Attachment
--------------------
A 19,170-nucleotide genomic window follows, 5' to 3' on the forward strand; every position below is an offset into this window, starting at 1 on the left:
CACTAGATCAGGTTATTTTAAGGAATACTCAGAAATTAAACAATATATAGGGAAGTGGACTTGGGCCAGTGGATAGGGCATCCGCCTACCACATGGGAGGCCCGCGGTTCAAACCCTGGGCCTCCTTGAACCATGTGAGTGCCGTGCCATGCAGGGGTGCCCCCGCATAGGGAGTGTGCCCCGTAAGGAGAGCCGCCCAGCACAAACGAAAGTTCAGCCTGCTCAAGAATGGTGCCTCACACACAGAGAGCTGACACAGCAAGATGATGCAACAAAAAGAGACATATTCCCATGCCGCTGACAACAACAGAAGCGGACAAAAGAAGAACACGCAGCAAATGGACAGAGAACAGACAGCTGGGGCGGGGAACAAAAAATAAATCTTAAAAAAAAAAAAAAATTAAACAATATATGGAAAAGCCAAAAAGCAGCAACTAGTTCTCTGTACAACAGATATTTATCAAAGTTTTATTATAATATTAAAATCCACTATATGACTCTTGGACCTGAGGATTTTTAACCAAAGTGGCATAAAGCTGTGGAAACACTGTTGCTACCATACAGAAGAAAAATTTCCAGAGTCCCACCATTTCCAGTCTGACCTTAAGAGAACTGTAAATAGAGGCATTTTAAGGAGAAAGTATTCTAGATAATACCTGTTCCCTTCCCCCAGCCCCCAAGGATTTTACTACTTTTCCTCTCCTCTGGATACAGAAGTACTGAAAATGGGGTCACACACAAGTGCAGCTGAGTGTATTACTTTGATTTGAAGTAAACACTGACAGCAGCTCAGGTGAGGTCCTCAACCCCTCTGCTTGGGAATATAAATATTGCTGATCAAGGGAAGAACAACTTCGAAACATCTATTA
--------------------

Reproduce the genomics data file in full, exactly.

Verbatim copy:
A 19,170-nucleotide genomic window follows, 5' to 3' on the forward strand; every position below is an offset into this window, starting at 1 on the left:
CACTAGATCAGGTTATTTTAAGGAATACTCAGAAATTAAACAATATATAGGGAAGTGGACTTGGGCCAGTGGATAGGGCATCCGCCTACCACATGGGAGGCCCGCGGTTCAAACCCTGGGCCTCCTTGAACCATGTGAGTGCCGTGCCATGCAGGGGTGCCCCCGCATAGGGAGTGTGCCCCGTAAGGAGAGCCGCCCAGCACAAACGAAAGTTCAGCCTGCTCAAGAATGGTGCCTCACACACAGAGAGCTGACACAGCAAGATGATGCAACAAAAAGAGACATATTCCCATGCCGCTGACAACAACAGAAGCGGACAAAAGAAGAACACGCAGCAAATGGACAGAGAACAGACAGCTGGGGCGGGGAACAAAAAATAAATCTTAAAAAAAAAAAAAAATTAAACAATATATGGAAAAGCCAAAAAGCAGCAACTAGTTCTCTGTACAACAGATATTTATCAAAGTTTTATTATAATATTAAAATCCACTATATGACTCTTGGACCTGAGGATTTTTAACCAAAGTGGCATAAAGCTGTGGAAACACTGTTGCTACCATACAGAAGAAAAATTTCCAGAGTCCCACCATTTCCAGTCTGACCTTAAGAGAACTGTAAATAGAGGCATTTTAAGGAGAAAGTATTCTAGATAATACCTGTTCCCTTCCCCCAGCCCCCAAGGATTTTACTACTTTTCCTCTCCTCTGGATACAGAAGTACTGAAAATGGGGTCACACACAAGTGCAGCTGAGTGTATTACTTTGATTTGAAGTAAACACTGACAGCAGCTCAGGTGAGGTCCTCAACCCCTCTGCTTGGGAATATAAATATTGCTGATCAAGGGAAGAACAACTTCGAAACATCTATTA